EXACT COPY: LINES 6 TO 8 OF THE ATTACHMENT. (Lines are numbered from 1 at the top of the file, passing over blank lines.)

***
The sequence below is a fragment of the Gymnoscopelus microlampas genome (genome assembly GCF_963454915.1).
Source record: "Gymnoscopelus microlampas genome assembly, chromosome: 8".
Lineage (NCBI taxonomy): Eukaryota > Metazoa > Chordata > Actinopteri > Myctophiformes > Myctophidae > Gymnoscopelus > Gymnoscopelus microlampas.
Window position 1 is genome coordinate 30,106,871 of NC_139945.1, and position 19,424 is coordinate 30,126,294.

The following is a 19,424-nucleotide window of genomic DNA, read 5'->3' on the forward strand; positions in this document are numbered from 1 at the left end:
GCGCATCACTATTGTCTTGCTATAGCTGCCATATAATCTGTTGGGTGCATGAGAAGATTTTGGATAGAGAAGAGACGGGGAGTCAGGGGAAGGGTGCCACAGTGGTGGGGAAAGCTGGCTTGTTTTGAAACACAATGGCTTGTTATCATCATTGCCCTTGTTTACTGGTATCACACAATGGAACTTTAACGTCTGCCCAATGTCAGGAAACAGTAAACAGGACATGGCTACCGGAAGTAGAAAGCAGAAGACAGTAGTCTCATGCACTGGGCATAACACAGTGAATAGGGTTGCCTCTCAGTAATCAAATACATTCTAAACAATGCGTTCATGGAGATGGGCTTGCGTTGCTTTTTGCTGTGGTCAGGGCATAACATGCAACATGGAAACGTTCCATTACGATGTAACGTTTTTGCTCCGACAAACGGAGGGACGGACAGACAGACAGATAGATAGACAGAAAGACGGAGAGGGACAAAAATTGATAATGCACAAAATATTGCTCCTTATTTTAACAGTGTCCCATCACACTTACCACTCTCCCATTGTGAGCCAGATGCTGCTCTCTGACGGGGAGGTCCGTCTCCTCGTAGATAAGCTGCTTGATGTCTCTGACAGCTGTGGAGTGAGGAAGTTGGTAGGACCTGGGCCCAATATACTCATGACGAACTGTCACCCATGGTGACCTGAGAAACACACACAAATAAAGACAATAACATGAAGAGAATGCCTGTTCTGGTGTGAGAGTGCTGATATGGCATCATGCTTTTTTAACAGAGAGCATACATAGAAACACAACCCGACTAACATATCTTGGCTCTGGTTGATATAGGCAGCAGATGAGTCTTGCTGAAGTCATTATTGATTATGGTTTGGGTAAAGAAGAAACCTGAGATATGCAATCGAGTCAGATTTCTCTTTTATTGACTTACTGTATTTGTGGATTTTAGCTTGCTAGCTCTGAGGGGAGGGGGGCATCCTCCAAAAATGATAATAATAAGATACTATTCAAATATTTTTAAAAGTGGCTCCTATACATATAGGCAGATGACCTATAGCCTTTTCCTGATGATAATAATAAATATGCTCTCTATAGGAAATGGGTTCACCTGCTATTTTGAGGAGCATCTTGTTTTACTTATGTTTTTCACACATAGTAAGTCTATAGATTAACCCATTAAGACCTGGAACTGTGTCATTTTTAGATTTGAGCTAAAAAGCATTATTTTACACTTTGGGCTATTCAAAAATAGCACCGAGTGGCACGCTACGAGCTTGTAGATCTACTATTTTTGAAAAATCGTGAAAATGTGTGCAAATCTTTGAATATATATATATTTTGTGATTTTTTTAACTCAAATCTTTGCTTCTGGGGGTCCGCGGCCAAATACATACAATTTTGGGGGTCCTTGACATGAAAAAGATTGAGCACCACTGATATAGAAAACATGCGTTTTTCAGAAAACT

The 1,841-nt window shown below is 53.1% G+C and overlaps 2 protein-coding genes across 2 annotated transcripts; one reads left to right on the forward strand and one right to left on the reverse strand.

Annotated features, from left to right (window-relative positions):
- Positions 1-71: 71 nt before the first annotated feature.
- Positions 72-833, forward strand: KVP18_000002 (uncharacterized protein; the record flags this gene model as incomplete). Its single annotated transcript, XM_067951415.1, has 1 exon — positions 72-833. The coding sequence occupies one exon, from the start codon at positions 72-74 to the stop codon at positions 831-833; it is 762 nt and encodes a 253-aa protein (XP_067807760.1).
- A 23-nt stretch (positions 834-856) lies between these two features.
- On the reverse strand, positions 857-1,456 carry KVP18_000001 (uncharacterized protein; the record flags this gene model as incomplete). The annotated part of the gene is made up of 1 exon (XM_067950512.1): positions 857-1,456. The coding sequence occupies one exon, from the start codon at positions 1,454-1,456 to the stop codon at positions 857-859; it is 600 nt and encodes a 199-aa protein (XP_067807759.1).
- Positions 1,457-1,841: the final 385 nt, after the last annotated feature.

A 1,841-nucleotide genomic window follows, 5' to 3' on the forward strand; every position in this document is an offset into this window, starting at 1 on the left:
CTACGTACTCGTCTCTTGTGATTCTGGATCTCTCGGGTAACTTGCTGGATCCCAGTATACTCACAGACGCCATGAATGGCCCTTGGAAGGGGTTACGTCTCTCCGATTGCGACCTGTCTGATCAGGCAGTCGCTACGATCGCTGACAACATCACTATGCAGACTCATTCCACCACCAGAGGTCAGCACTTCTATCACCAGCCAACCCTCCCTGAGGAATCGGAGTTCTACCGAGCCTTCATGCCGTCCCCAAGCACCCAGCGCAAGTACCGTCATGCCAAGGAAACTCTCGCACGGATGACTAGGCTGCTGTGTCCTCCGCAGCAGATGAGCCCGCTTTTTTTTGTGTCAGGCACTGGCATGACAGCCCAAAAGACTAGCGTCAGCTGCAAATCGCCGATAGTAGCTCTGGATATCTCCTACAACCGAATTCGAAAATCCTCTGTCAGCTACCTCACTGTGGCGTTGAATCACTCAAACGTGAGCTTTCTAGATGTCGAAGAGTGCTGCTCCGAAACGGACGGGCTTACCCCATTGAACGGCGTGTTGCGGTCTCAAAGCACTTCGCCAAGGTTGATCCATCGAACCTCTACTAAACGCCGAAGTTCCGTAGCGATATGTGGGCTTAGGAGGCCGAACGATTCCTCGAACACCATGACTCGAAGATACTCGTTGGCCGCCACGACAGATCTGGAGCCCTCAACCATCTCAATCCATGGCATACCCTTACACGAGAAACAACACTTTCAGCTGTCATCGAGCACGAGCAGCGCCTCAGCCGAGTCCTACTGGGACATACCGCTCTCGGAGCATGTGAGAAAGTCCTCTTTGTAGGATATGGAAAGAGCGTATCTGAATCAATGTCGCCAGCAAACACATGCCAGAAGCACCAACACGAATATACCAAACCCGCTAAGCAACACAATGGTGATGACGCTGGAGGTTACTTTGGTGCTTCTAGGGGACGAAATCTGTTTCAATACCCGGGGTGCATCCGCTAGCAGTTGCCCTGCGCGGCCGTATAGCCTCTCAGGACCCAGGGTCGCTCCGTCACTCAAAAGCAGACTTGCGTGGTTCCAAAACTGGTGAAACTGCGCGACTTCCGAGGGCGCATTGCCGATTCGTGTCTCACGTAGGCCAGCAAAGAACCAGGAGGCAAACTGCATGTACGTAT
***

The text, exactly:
GCGCATCACTATTGTCTTGCTATAGCTGCCATATAATCTGTTGGGTGCATGAGAAGATTTTGGATAGAGAAGAGACGGGGAGTCAGGGGAAGGGTGCCACAGTGGTGGGGAAAGCTGGCTTGTTTTGAAACACAATGGCTTGTTATCATCATTGCCCTTGTTTACTGGTATCACACAATGGAACTTTAACGTCTGCCCAATGTCAGGAAACAGTAAACAGGACATGGCTACCGGAAGTAGAAAGCAGAAGACAGTAGTCTCATGCACTGGGCATAACACAGTGAATAGGGTTGCCTCTCAGTAATCAAATACATTCTAAACAATGCGTTCATGGAGATGGGCTTGCGTTGCTTTTTGCTGTGGTCAGGGCATAACATGCAACATGGAAACGTTCCATTACGATGTAACGTTTTTGCTCCGACAAACGGAGGGACGGACAGACAGACAGATAGATAGACAGAAAGACGGAGAGGGACAAAAATTGATAATGCACAAAATATTGCTCCTTATTTTAACAGTGTCCCATCACACTTACCACTCTCCCATTGTGAGCCAGATGCTGCTCTCTGACGGGGAGGTCCGTCTCCTCGTAGATAAGCTGCTTGATGTCTCTGACAGCTGTGGAGTGAGGAAGTTGGTAGGACCTGGGCCCAATATACTCATGACGAACTGTCACCCATGGTGACCTGAGAAACACACACAAATAAAGACAATAACATGAAGAGAATGCCTGTTCTGGTGTGAGAGTGCTGATATGGCATCATGCTTTTTTAACAGAGAGCATACATAGAAACACAACCCGACTAACATATCTTGGCTCTGGTTGATATAGGCAGCAGATGAGTCTTGCTGAAGTCATTATTGATTATGGTTTGGGTAAAGAAGAAACCTGAGATATGCAATCGAGTCAGATTTCTCTTTTATTGACTTACTGTATTTGTGGATTTTAGCTTGCTAGCTCTGAGGGGAGGGGGGCATCCTCCAAAAATGATAATAATAAGATACTATTCAAATATTTTTAAAAGTGGCTCCTATACATATAGGCAGATGACCTATAGCCTTTTCCTGATGATAATAATAAATATGCTCTCTATAGGAAATGGGTTCACCTGCTATTTTGAGGAGCATCTTGTTTTACTTATGTTTTTCACACATAGTAAGTCTATAGATTAACCCATTAAGACCTGGAACTGTGTCATTTTTAGATTTGAGCTAAAAAGCATTATTTTACACTTTGGGCTATTCAAAAATAGCACCGAGTGGCACGCTACGAGCTTGTAGATCTACTATTTTTGAAAAATCGTGAAAATGTGTGCAAATCTTTGAATATATATATATTTTGTGATTTTTTTAACTCAAATCTTTGCTTCTGGGGGTCCGCGGCCAAATACATACAATTTTGGGGGTCCTTGACATGAAAAAGATTGAGCACCACTGATATAGAAAACATGCGTTTTTCAGAAAACT

The 1,841-nt window shown below is 53.1% G+C and overlaps 2 protein-coding genes across 2 annotated transcripts; one reads left to right on the forward strand and one right to left on the reverse strand.

Annotated features, from left to right (window-relative positions):